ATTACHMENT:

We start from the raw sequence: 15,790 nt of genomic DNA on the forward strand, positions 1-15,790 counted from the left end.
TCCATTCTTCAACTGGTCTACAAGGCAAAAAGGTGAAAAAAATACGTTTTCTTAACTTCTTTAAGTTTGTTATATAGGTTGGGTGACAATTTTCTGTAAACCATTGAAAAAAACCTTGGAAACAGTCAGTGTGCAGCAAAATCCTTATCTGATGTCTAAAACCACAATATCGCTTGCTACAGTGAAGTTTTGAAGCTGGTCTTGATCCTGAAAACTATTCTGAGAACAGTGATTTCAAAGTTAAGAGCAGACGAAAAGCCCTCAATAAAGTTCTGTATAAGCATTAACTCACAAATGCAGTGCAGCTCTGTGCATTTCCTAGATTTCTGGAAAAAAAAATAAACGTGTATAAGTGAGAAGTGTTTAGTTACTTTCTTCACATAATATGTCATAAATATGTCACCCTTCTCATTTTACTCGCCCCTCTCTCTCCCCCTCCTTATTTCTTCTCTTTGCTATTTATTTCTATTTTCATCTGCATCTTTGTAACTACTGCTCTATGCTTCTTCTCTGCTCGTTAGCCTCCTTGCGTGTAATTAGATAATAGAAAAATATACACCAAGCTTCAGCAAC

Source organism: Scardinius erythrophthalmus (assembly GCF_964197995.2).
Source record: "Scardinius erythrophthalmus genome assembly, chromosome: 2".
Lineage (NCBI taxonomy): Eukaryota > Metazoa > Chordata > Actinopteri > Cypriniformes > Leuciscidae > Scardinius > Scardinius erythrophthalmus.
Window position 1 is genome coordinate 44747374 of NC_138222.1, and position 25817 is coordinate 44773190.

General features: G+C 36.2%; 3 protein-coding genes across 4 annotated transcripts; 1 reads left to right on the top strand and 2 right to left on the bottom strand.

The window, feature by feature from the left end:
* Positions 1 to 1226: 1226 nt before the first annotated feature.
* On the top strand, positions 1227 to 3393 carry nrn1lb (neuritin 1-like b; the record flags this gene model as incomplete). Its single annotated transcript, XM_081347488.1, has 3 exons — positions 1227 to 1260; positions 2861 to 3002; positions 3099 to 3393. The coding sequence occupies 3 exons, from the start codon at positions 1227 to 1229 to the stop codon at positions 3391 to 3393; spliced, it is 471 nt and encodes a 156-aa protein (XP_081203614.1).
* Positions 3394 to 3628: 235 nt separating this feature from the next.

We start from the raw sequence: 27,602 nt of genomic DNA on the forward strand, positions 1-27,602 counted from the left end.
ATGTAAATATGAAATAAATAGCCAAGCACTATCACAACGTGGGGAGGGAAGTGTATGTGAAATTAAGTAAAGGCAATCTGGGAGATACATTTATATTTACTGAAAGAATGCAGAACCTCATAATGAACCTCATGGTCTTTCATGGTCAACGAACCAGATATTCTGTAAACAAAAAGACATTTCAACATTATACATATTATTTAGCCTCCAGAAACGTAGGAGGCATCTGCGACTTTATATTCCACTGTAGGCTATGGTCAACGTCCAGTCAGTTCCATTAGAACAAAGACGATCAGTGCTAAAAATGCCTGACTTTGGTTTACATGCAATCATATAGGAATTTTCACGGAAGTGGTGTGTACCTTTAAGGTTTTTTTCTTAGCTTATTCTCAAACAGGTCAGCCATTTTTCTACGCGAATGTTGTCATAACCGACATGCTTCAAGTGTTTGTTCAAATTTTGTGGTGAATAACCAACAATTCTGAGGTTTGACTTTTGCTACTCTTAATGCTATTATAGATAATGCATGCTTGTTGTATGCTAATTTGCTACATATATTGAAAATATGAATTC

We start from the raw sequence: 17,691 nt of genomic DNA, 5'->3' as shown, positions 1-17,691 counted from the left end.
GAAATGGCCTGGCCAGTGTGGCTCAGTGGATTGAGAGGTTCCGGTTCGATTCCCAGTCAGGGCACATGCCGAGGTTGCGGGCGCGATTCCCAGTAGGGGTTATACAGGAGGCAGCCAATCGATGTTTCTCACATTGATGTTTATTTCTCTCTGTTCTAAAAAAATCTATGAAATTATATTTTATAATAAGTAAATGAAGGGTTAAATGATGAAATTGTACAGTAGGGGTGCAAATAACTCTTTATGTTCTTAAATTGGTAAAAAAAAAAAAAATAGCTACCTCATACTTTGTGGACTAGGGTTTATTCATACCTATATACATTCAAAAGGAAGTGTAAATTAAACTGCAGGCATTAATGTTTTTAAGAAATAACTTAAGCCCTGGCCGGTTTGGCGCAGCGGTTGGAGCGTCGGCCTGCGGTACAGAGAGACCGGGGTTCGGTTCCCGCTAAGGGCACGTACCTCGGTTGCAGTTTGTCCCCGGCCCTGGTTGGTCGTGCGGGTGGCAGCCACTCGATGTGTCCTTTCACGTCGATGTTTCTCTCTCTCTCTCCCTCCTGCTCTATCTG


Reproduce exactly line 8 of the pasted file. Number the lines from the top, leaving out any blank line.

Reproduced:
The window, feature by feature from the left end: